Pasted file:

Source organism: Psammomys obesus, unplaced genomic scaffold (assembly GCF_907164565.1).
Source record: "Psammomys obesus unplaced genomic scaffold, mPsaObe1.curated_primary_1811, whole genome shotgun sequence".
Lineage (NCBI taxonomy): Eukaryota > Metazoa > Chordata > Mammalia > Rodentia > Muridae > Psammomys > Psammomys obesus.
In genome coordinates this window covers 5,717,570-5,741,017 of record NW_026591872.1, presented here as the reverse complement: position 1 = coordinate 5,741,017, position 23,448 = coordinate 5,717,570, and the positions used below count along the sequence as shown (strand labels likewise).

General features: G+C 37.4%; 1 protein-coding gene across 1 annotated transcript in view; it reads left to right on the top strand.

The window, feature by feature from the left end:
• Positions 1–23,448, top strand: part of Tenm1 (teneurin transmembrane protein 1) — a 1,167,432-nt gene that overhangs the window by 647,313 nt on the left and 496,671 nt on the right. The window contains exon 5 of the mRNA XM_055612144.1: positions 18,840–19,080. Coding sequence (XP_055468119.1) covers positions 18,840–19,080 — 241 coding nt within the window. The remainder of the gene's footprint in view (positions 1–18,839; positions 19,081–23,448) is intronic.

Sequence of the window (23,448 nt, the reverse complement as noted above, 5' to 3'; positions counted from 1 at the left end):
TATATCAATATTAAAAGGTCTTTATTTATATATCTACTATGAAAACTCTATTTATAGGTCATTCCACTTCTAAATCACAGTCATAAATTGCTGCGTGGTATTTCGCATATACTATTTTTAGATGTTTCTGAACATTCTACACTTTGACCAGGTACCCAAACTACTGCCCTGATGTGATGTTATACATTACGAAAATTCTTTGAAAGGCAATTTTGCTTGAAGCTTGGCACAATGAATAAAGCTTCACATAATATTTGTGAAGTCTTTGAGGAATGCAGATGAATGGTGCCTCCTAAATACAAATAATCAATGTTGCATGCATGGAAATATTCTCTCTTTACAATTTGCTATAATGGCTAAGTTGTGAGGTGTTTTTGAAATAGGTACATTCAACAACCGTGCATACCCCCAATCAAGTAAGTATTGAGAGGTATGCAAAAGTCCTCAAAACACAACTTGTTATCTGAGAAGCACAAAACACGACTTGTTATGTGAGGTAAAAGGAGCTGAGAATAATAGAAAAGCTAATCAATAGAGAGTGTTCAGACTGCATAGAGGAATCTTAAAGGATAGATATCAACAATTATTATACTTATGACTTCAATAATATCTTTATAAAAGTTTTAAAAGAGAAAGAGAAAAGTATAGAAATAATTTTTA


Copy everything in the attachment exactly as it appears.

Source organism: Psammomys obesus, unplaced genomic scaffold (assembly GCF_907164565.1).
Source record: "Psammomys obesus unplaced genomic scaffold, mPsaObe1.curated_primary_1811, whole genome shotgun sequence".
Lineage (NCBI taxonomy): Eukaryota > Metazoa > Chordata > Mammalia > Rodentia > Muridae > Psammomys > Psammomys obesus.
In genome coordinates this window covers 5,717,570-5,741,017 of record NW_026591872.1, presented here as the reverse complement: position 1 = coordinate 5,741,017, position 23,448 = coordinate 5,717,570, and the positions used below count along the sequence as shown (strand labels likewise).

General features: G+C 37.4%; 1 protein-coding gene across 1 annotated transcript in view; it reads left to right on the top strand.

The window, feature by feature from the left end:
• Positions 1–23,448, top strand: part of Tenm1 (teneurin transmembrane protein 1) — a 1,167,432-nt gene that overhangs the window by 647,313 nt on the left and 496,671 nt on the right. The window contains exon 5 of the mRNA XM_055612144.1: positions 18,840–19,080. Coding sequence (XP_055468119.1) covers positions 18,840–19,080 — 241 coding nt within the window. The remainder of the gene's footprint in view (positions 1–18,839; positions 19,081–23,448) is intronic.

Sequence of the window (23,448 nt, the reverse complement as noted above, 5' to 3'; positions counted from 1 at the left end):
TATATCAATATTAAAAGGTCTTTATTTATATATCTACTATGAAAACTCTATTTATAGGTCATTCCACTTCTAAATCACAGTCATAAATTGCTGCGTGGTATTTCGCATATACTATTTTTAGATGTTTCTGAACATTCTACACTTTGACCAGGTACCCAAACTACTGCCCTGATGTGATGTTATACATTACGAAAATTCTTTGAAAGGCAATTTTGCTTGAAGCTTGGCACAATGAATAAAGCTTCACATAATATTTGTGAAGTCTTTGAGGAATGCAGATGAATGGTGCCTCCTAAATACAAATAATCAATGTTGCATGCATGGAAATATTCTCTCTTTACAATTTGCTATAATGGCTAAGTTGTGAGGTGTTTTTGAAATAGGTACATTCAACAACCGTGCATACCCCCAATCAAGTAAGTATTGAGAGGTATGCAAAAGTCCTCAAAACACAACTTGTTATCTGAGAAGCACAAAACACGACTTGTTATGTGAGGTAAAAGGAGCTGAGAATAATAGAAAAGCTAATCAATAGAGAGTGTTCAGACTGCATAGAGGAATCTTAAAGGATAGATATCAACAATTATTATACTTATGACTTCAATAATATCTTTATAAAAGTTTTAAAAGAGAAAGAGAAAAGTATAGAAATAATTTTTA